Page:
I've made major progress in updating and revising my breakout of COVID-19 cases and fatalities at not just the state level but the county level, and should now be able to post updated summaries of the worst-hit counties on a weekly basis.
Due to the sheer volume of data involved, I've had to separate out the states into two separate spreadsheets:
All data below is up to date as of Saturday, May 16th, although due to variances in when different states report the data, some of the data may be from a day earlier. The counties are color-coded depending on whether they voted for Donald Trump (orange) or Hillary Clinton (blue) in 2016.
Every year, I spend months painstakingly tracking every insurance carrier rate filing for the following year to determine just how much average insurance policy premiums on the individual market are projected to increase or decrease.
Carriers jump in and out of the market, their tendency repeatedly revise their requests, and the confusing blizzard of actual filing forms which sometimes make it next to impossible to find the specific data I need. The actual data I need to compile my estimates are actually fairly simple, however. I really only need three pieces of information for each carrier:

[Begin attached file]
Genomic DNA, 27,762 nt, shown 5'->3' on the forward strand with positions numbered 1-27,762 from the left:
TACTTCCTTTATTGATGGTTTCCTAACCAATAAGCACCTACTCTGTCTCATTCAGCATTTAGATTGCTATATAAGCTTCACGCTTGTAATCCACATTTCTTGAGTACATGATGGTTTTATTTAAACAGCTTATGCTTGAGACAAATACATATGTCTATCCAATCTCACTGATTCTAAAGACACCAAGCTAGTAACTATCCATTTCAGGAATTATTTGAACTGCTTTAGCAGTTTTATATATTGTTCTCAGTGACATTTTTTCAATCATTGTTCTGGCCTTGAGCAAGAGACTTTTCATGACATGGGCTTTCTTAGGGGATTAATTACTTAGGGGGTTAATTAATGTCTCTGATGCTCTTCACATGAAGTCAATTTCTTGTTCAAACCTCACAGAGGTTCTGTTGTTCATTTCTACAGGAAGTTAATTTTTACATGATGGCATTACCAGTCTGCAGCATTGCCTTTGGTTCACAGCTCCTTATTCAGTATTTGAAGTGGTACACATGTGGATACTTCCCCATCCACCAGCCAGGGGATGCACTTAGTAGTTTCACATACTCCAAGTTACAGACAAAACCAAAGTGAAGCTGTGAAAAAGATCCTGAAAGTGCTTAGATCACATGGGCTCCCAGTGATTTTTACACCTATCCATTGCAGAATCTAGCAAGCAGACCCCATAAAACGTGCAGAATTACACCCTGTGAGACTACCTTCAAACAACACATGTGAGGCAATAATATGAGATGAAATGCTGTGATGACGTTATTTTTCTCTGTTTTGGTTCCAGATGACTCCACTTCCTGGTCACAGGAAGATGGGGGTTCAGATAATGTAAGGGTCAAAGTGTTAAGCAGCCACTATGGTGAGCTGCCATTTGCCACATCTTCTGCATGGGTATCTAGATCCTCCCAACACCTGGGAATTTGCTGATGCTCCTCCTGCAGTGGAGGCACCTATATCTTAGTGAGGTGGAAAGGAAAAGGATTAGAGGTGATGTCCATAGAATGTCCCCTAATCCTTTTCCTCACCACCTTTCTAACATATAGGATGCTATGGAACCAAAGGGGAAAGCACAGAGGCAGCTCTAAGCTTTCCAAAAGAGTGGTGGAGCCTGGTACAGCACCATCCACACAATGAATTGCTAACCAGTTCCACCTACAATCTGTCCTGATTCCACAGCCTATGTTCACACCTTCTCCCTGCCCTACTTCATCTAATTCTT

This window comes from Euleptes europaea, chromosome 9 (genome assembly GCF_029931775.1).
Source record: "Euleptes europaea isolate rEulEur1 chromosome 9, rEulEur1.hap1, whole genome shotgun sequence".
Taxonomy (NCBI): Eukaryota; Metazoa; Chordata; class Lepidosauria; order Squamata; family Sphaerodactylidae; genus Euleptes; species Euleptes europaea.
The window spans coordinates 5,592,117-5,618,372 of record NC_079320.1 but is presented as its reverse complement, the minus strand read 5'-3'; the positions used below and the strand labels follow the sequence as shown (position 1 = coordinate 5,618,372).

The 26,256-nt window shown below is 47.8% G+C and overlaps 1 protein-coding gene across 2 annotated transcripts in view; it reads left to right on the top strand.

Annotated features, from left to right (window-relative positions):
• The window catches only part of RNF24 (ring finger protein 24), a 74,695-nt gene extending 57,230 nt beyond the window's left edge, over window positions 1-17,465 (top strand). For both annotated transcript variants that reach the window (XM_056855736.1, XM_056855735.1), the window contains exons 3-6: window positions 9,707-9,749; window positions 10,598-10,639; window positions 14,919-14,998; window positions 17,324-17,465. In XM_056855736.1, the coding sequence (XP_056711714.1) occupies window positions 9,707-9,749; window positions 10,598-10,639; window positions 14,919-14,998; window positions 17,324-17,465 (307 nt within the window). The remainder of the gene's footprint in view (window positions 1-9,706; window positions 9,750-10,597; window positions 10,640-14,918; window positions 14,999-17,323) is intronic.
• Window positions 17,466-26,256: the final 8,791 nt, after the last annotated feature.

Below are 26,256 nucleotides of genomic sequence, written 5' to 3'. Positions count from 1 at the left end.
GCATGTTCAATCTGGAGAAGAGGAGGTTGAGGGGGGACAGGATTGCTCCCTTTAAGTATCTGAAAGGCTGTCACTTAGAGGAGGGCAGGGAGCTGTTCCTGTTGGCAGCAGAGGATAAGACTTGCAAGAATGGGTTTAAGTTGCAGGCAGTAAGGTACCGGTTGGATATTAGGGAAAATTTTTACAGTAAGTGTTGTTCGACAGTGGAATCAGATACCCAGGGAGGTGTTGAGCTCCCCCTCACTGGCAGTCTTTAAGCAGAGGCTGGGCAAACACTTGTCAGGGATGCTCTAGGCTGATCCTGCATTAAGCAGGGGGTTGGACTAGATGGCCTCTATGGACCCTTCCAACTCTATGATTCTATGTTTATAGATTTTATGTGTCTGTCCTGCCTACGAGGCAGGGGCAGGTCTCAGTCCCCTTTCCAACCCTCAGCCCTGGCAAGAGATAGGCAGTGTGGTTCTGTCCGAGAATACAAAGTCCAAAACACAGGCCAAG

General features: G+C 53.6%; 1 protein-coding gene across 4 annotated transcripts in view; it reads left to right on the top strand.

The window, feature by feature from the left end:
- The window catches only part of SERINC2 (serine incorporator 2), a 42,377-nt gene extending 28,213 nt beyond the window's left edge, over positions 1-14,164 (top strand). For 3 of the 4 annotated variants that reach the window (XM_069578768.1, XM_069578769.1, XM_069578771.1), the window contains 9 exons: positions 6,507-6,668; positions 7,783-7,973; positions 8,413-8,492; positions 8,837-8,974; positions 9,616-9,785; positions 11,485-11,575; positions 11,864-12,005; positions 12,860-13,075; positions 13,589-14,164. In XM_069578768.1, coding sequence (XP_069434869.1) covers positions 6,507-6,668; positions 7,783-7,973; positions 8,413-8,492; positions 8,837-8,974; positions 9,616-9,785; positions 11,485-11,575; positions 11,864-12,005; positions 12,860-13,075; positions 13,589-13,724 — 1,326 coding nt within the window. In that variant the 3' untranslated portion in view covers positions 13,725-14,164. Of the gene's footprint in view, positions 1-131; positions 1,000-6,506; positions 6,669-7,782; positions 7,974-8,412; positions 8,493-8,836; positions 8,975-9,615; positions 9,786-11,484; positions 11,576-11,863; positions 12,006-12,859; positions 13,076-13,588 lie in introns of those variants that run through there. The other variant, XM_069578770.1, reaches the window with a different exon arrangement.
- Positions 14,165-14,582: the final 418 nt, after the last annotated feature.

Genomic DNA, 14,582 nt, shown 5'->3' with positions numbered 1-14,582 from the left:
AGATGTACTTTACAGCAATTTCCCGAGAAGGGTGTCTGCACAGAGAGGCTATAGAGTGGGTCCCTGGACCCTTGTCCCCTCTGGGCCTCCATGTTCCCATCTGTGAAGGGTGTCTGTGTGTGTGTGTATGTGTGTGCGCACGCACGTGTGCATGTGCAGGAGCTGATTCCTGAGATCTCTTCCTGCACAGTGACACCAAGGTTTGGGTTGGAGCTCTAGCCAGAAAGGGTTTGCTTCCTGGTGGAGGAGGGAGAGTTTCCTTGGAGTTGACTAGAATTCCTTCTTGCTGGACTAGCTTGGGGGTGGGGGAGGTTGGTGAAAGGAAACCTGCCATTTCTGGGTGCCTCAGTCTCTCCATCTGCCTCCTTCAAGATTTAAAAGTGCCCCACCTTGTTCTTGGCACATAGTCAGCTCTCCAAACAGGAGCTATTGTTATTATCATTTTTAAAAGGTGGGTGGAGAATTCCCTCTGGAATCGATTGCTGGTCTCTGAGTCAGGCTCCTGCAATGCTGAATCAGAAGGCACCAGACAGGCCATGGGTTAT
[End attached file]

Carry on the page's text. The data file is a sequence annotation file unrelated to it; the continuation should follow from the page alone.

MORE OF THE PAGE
Believe it or not, even though Delaware is a fairly solidly blue state in Presidential elections, two of the three counties there (it's pretty small) voted for Donald Trump in 2016. Here's how the state's cases have shifted over time between New Castle County (the largest of the three, which voted for Clinton) and the other two counties which voted for Trump:
This is almost a complete reversal, with New Castle going from 2/3 of all cases at the beginning of April to just 1/3 today: